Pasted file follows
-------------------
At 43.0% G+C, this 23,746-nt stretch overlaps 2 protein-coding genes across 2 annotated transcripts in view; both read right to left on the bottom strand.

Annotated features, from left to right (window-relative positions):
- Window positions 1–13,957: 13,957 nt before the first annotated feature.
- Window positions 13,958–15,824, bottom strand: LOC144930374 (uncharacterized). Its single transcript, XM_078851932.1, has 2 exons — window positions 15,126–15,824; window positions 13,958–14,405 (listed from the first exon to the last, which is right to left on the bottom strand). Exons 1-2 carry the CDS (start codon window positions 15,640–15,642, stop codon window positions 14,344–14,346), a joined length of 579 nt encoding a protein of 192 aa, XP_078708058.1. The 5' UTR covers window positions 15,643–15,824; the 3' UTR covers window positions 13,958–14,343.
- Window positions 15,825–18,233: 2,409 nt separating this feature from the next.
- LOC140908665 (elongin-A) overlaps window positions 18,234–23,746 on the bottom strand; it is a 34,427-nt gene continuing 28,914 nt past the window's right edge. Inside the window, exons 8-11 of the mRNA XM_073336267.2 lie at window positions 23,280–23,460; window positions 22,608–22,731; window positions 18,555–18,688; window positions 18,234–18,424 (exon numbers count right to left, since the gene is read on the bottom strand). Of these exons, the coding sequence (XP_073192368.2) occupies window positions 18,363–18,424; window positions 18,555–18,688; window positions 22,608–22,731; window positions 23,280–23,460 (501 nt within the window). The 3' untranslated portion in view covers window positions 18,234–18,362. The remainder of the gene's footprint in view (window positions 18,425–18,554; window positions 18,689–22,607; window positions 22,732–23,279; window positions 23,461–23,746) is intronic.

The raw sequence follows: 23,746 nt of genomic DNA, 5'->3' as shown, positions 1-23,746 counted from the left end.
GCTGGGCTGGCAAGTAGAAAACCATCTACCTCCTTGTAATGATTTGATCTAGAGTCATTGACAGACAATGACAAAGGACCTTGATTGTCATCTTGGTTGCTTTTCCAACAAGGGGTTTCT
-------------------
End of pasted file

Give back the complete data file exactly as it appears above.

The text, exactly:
At 43.0% G+C, this 23,746-nt stretch overlaps 2 protein-coding genes across 2 annotated transcripts in view; both read right to left on the bottom strand.

Annotated features, from left to right (window-relative positions):
- Window positions 1–13,957: 13,957 nt before the first annotated feature.
- Window positions 13,958–15,824, bottom strand: LOC144930374 (uncharacterized). Its single transcript, XM_078851932.1, has 2 exons — window positions 15,126–15,824; window positions 13,958–14,405 (listed from the first exon to the last, which is right to left on the bottom strand). Exons 1-2 carry the CDS (start codon window positions 15,640–15,642, stop codon window positions 14,344–14,346), a joined length of 579 nt encoding a protein of 192 aa, XP_078708058.1. The 5' UTR covers window positions 15,643–15,824; the 3' UTR covers window positions 13,958–14,343.
- Window positions 15,825–18,233: 2,409 nt separating this feature from the next.
- LOC140908665 (elongin-A) overlaps window positions 18,234–23,746 on the bottom strand; it is a 34,427-nt gene continuing 28,914 nt past the window's right edge. Inside the window, exons 8-11 of the mRNA XM_073336267.2 lie at window positions 23,280–23,460; window positions 22,608–22,731; window positions 18,555–18,688; window positions 18,234–18,424 (exon numbers count right to left, since the gene is read on the bottom strand). Of these exons, the coding sequence (XP_073192368.2) occupies window positions 18,363–18,424; window positions 18,555–18,688; window positions 22,608–22,731; window positions 23,280–23,460 (501 nt within the window). The 3' untranslated portion in view covers window positions 18,234–18,362. The remainder of the gene's footprint in view (window positions 18,425–18,554; window positions 18,689–22,607; window positions 22,732–23,279; window positions 23,461–23,746) is intronic.

The raw sequence follows: 23,746 nt of genomic DNA, 5'->3' as shown, positions 1-23,746 counted from the left end.
GCTGGGCTGGCAAGTAGAAAACCATCTACCTCCTTGTAATGATTTGATCTAGAGTCATTGACAGACAATGACAAAGGACCTTGATTGTCATCTTGGTTGCTTTTCCAACAAGGGGTTTCT